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Russian Literature: 1988-1994

Russian Literature: 1988-1994

Copyright Date: 1995
Pages: 258
  • Book Info
    Russian Literature: 1988-1994
    Book Description:

    The collapse of the Soviet Union brought about radical changes in the Russian literary world. Focusing on the current Russian literary scene,Russian Literature, 1988-1994examines these recent changes.

    eISBN: 978-1-4426-2351-4
    Subjects: Language & Literature

Table of Contents

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  1. Front Matter
    (pp. i-vi)
  2. Table of Contents
    (pp. vii-viii)
  3. Preface
    (pp. ix-2)
  4. 1 Politics, Literature, and Society
    (pp. 3-34)

    The ascent of Gorbachev to power in the spring of 1985 marked the beginning of the disintegration of the Soviet state and the demise of the driving force behind it – the Communist Party of the Soviet Union (CPSU). Once in power, Gorbachev proclaimed the policy of so-called perestroika, which entailed democratization and economic renewal and advanced the concept of glasnost, which provided for relative freedom of expression as well as an openness and pluralism in public life.

    Little changed in the Soviet Union in the first two years of perestroika. But the introduction of glasnost, which affected in varying...

  5. 2 The Russian Literary Scene
    (pp. 35-57)

    The writer in the former Soviet Union was not only a creative artist, but simultaneously also a historian, philosopher, sociologist, politician, and student of human relations. Since the media and daily press were in no position to satisfy the thirst of the people for information and knowledge, it was the role of imaginative prose to lift thematic taboos, provide a critique of social institutions, and question the ethical values of society in general. All that amounted to indirect scrutiny of the workings of Soviet institutions, and of the leadership of the Communist Party. It was natural, therefore, that the government...

  6. 3 The Old Guard
    (pp. 58-84)

    The years between 1989 and 1994 have witnessed the demise of many important literary figures connected with the Soviet literary past. Among those departed are V. Kaverin (1902–1989); S. Dangulov (1912–1989); V.S. Pikul’ (1928–1990); the former editor ofDruzhba narodov, S. Baruzdin (1926–1991); the former chairman of the USSR Writers’ Union, G. Markov (1911–1991); A. Strugatskii (1925–1991); G. Semenov (1931–1992); Iu. Semenov (1931–1993); V. Kondrat’ev (1920–1993); A. Chakovskii (1913–1994); I. Stadniuk (1920–1994); and Iu. Nagibin (1920–1994). Other established writers of the older generation, who are today over sixty,...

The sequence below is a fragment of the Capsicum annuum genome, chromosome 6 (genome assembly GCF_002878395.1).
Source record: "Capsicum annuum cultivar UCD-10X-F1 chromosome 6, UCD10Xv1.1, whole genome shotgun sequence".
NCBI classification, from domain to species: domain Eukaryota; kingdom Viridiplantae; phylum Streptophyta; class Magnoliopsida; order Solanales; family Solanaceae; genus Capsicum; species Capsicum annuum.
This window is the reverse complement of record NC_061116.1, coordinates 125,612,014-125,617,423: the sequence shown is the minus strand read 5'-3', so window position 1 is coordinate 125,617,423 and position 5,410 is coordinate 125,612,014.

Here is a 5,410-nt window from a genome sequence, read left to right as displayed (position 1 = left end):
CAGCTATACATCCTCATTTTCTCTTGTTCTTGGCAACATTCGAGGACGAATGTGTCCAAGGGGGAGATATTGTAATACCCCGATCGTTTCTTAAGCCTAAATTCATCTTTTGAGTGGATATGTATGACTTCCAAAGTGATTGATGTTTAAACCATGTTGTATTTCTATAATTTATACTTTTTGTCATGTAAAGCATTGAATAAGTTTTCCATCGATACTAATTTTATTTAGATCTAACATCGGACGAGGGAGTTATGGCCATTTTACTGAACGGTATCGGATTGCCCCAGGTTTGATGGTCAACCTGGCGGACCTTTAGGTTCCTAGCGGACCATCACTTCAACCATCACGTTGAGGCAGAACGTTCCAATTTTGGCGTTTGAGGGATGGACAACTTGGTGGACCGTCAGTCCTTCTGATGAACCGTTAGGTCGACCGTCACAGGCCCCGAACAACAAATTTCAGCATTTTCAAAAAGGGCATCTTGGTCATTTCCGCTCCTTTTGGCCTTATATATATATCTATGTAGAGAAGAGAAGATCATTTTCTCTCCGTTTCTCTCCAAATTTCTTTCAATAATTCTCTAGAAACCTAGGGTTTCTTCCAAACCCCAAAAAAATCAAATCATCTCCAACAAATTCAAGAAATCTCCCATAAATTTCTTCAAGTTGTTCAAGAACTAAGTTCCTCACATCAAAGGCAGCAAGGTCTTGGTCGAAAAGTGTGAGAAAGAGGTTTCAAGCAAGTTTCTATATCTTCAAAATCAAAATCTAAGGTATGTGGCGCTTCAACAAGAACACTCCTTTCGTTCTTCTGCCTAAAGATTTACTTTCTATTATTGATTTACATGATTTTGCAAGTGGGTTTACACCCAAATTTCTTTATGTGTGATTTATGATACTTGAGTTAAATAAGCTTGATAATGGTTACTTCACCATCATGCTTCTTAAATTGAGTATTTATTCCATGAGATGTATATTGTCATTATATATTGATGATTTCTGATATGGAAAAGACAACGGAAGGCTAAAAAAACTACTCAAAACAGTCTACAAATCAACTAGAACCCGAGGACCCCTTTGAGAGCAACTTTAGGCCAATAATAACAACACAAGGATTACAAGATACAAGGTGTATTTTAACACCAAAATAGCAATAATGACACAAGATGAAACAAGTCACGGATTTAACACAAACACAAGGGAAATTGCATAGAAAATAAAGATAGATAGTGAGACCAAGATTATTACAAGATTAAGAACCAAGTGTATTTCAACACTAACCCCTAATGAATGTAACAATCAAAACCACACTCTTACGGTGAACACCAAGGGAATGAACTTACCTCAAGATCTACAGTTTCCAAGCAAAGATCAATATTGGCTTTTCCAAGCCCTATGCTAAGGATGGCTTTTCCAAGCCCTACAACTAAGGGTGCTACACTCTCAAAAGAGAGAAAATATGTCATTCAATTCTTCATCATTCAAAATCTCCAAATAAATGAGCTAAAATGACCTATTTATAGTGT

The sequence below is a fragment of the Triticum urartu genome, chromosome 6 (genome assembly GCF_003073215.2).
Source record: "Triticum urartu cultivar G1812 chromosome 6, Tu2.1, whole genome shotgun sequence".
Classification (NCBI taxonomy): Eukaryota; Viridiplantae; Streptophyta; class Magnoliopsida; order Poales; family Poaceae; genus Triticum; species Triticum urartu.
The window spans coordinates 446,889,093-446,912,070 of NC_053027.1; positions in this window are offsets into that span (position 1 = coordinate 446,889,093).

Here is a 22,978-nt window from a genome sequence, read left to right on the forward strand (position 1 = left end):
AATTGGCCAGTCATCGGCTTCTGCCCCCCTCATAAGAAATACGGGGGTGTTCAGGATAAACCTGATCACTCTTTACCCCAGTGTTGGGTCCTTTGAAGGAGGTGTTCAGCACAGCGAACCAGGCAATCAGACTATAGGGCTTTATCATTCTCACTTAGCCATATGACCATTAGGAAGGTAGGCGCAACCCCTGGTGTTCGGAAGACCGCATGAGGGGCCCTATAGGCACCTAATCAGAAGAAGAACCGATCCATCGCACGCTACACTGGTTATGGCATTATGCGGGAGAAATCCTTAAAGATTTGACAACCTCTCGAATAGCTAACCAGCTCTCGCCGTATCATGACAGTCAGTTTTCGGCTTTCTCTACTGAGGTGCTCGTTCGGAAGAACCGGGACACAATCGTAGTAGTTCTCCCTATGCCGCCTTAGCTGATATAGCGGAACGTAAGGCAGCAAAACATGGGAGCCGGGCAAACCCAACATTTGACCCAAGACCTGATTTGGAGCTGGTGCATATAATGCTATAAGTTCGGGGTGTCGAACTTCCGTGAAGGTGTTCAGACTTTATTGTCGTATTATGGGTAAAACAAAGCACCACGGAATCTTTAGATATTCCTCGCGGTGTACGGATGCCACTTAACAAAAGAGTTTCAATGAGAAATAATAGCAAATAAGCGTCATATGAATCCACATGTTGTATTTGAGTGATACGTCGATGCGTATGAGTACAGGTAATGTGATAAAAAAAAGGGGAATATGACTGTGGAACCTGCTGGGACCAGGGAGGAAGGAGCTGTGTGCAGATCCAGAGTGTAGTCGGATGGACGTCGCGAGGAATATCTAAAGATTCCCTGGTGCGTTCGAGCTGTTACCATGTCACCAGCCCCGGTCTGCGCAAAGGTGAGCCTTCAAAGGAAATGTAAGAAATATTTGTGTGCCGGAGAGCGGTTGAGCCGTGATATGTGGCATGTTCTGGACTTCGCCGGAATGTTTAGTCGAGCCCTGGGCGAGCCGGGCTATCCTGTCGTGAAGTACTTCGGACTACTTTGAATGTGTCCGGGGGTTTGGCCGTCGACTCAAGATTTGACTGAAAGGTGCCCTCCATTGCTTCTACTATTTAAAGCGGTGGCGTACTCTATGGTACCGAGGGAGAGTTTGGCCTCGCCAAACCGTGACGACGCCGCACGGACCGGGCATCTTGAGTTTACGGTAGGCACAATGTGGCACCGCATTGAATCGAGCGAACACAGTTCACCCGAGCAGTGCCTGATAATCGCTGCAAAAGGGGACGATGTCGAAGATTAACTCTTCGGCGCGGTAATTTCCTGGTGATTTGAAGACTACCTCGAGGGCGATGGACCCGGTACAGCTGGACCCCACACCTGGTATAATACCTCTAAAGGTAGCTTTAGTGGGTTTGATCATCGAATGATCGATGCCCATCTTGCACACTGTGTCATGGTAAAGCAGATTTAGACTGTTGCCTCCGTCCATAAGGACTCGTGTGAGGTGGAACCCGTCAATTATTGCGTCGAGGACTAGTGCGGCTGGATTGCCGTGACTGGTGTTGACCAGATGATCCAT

7. 4 The Intermediate Generation
    (pp. 85-117)

    The writers of the intermediate generation form a disparate group of individuals with different thematic, ideological, and artistic interests. Born in the late 1930s and 1940s, they grew in the shadow of Stalinism and matured in the days of the Brezhnev stagnation. They were too young to experience in full measure the effects of the Second World War, and their education and upbringing were influenced by the Soviet totalitarian myth. Over the years, they witnessed disparity between the communist doctrine and the realities of daily life in the Soviet Union, and many turned into cynics. Hence, their cultural, religious, and...

  8. 5 The New Writers of Perestroika
    (pp. 118-202)

    Glasnost and perestroika, followed by the abolition of censorship and the disintegration of the USSR, have opened the way for a number of new names on the Russian literary scene. Some of them are the product of perestroika and belong to the younger generation; others are mature writers, previously unable to escape the vigilant scrutiny of censors and editors. Still others managed to publish something many years ago, then disappeared from sight for years. Many new authors have simply been hiding in the underground and writing ‘for the drawer.’ These writers belong to different age groups and work in a...

  9. 6 Conclusion
    (pp. 203-206)

    December 1991 marks the date of the dissolution of the Soviet Union and the creation of the Commonwealth of Independent States, composed of former Soviet republics. It denotes the beginning of transition from communist dictatorship to democracy, and from a planned economy to a free market. In December 1993, Russia adopted a new constitution, which marks the formal end of communist-Soviet rule in the country. Adjustment to life after communism is proving to be a traumatic experience. The process of change is painful. It is identified with ideological squabbles; economic and political instability; the disintegration of former social, cultural and...

  10. Notes
    (pp. 207-222)
  11. Selected Bibliography
    (pp. 223-234)
  12. Index
    (pp. 235-245)